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Sticky meter movement.

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3v0

Coop Build Coordinator
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I have an old sun auto tuneup kit form the late 70's.

Some years ago the analog tach movement became jerky. I am thinking either the bearing for the indicator needle is either dirty or the lube has dried up.

I am thinking of cleaning the movement with quick dry electronics cleaner from the auto parts place. Methane, n-Hexane, Isohexane and some petroleum distilate. Claims no residue.

Has anyone ever cleaned or lubed a an analog meter ?

3v0
 
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duffy

Well-Known Member
No, but I've adjusted a few. The D'Arsonval movement is usually sealed and doesn't get dirty. Jerky motion often results after the needle gets slammed from too much current, or dropped on the floor.

There's screw covers over the needle bearings, loosen them a little (half a turn, it falls out easy) and see if that helps. There's 2 spiral springs on the front and back that carry current, they are incredibly delicate and get bent easy, see if the coils are bent.
 

Leftyretro

New Member
Also I seem to recall static electricity build-up can cause sticking and erratic meter behavior. I forget the method to discharge the static but maybe a search will turn up something.

Lefty
 

3v0

Coop Build Coordinator
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I tried the tach today and it works fine as is.

The last time I tried to use it this was not the case. Maybe it was static as lefty said. Maybe the car had some strange problem or perhaps it is just teasing me :(

Not often you put broken things into storage and they come out working. I hope it lasts. :)

EDIT: This time I was working on a 4 cylinder, I should try it on the 8 cylinder setting to see if that causes it to fail. I would not think so because I think the knob selects resistors.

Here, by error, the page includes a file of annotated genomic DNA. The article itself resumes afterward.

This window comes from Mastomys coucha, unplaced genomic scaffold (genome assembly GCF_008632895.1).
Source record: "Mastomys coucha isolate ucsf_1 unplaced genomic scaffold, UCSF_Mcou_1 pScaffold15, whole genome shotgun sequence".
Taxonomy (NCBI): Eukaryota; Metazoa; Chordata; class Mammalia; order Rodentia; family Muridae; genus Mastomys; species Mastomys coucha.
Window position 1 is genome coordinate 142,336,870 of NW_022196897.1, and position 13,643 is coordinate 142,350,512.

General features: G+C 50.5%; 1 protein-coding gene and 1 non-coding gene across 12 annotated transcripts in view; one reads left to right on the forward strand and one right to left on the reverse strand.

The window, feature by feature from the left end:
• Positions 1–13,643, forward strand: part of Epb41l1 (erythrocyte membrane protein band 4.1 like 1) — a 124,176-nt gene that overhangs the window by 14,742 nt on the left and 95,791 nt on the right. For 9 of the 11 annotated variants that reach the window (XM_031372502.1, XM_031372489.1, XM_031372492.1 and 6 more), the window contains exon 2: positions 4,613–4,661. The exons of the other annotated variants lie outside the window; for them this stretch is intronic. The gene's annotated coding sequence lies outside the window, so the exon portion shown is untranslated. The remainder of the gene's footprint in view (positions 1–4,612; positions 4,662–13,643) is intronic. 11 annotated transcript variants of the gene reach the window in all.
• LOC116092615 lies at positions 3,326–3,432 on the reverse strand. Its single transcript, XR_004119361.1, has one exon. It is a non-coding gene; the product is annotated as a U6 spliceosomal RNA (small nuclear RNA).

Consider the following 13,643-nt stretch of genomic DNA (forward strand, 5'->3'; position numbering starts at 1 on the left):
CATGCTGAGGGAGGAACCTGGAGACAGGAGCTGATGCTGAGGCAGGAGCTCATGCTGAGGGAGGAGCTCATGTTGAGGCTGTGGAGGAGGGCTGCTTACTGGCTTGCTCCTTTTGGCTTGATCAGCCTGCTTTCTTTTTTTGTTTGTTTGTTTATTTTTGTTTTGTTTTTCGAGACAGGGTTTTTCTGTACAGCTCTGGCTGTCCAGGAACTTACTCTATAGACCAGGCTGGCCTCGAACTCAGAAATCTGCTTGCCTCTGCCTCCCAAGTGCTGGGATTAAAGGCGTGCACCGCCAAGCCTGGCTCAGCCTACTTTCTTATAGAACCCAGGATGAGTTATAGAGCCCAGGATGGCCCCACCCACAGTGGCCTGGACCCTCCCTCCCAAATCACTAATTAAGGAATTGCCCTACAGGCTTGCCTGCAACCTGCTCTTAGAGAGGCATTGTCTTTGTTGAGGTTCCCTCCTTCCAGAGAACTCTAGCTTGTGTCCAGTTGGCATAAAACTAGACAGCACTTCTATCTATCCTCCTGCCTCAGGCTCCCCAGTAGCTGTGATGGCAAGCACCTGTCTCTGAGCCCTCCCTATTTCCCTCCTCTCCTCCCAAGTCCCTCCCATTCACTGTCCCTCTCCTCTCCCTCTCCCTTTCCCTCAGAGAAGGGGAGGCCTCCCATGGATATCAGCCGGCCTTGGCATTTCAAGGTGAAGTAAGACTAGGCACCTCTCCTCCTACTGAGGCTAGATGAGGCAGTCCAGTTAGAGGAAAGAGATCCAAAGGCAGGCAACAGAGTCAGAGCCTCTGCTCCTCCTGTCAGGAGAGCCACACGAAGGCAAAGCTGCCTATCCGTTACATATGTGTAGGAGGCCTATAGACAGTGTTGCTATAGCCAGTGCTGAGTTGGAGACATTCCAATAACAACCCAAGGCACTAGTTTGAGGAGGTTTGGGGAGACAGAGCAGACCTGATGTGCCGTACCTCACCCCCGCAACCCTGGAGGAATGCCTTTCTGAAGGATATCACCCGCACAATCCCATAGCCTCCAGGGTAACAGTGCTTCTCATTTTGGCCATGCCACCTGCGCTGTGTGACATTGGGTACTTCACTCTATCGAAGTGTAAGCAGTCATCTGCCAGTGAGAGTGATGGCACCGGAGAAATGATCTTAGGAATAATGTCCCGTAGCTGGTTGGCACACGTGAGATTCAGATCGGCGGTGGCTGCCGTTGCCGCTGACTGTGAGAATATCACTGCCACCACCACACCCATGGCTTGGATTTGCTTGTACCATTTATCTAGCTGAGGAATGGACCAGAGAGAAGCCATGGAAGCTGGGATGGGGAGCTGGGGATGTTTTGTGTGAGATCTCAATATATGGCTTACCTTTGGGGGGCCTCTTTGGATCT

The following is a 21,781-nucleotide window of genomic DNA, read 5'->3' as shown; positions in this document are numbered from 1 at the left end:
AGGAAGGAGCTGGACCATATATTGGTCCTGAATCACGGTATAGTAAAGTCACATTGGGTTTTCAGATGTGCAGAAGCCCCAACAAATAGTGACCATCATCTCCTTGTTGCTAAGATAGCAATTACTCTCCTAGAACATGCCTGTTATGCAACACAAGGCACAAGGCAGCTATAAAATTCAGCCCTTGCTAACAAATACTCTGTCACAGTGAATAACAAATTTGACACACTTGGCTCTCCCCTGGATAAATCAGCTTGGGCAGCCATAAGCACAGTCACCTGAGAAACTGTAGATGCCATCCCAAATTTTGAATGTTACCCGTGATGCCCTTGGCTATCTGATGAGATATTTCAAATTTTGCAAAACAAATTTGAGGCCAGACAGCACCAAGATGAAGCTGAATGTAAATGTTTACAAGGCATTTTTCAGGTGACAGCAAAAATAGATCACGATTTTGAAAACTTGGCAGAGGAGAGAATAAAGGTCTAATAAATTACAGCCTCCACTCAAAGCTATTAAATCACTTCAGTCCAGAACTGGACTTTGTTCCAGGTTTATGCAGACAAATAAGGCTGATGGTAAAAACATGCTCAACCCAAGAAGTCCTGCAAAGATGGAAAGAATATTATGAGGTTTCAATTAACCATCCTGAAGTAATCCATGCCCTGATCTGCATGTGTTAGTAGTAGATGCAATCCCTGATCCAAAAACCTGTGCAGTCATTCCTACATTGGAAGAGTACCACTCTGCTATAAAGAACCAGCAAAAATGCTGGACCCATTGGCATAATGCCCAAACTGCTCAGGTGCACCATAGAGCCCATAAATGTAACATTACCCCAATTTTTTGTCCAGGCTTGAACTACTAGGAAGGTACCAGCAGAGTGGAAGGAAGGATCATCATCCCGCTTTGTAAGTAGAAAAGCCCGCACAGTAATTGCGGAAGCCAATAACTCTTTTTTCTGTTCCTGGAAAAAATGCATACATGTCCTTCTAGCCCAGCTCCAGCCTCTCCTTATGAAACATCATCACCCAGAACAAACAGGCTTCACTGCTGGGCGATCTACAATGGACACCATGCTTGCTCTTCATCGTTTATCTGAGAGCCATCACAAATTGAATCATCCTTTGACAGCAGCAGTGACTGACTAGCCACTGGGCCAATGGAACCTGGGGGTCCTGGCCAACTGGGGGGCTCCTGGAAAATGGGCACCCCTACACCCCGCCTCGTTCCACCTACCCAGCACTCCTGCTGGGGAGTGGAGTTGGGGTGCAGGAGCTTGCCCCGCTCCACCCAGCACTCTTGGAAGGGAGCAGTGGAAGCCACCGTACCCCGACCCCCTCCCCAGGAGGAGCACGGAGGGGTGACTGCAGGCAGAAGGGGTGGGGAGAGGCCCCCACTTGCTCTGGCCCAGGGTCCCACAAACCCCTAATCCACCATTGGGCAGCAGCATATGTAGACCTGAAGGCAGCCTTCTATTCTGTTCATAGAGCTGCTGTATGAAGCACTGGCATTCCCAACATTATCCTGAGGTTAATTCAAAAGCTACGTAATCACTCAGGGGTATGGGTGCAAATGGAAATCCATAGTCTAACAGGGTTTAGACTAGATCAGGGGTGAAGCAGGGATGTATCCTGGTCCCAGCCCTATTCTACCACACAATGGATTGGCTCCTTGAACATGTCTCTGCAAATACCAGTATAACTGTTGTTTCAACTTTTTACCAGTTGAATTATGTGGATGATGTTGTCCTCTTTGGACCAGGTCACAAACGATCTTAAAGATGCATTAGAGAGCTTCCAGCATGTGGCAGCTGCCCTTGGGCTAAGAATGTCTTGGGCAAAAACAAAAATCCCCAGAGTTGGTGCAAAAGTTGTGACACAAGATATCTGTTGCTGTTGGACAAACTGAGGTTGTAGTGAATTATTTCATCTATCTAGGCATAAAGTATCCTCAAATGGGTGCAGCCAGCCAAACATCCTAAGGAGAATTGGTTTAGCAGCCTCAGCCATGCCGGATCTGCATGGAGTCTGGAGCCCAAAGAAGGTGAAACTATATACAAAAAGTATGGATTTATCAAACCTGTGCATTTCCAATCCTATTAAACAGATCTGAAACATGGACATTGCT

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Dean Huster

Well-Known Member
If you remove the meter movement from the panel and then remove the cover from the meter, you can use a can of dry air to blow any possible contamination from the movement. However, hold the meter pointer against the meter face so that the air doesn't slam it around and begin blowing with the can far away from the movement. You don't want to start with the can right at the movement and then screw the helical springs all up and ruin the meter. As mentioned, because the movement is pretty well enclosed, there really shouldn't be any foreign material in there. But you never know.

I would never consider using any liquid to clean a meter movement.

If you start loosening the adjusting screws, you have to be very, very careful, for you can crack jewels in the movement bearing and ruin the meter when you retighten the screws.

Static build-up can be reduced by wiping down the meter face with a cloth dampened with a water and Downy fabric softener mixture. To see if static is the problem with a stubborn meter, simply open your mouth widely about one inch from the meter face and go "Hahhhhhhhhhh" on it to fog it over or introduce static-killing humidity to the meter face. The indicator needle should hop right to zero if that's where it's supposed to go.

Dean
 
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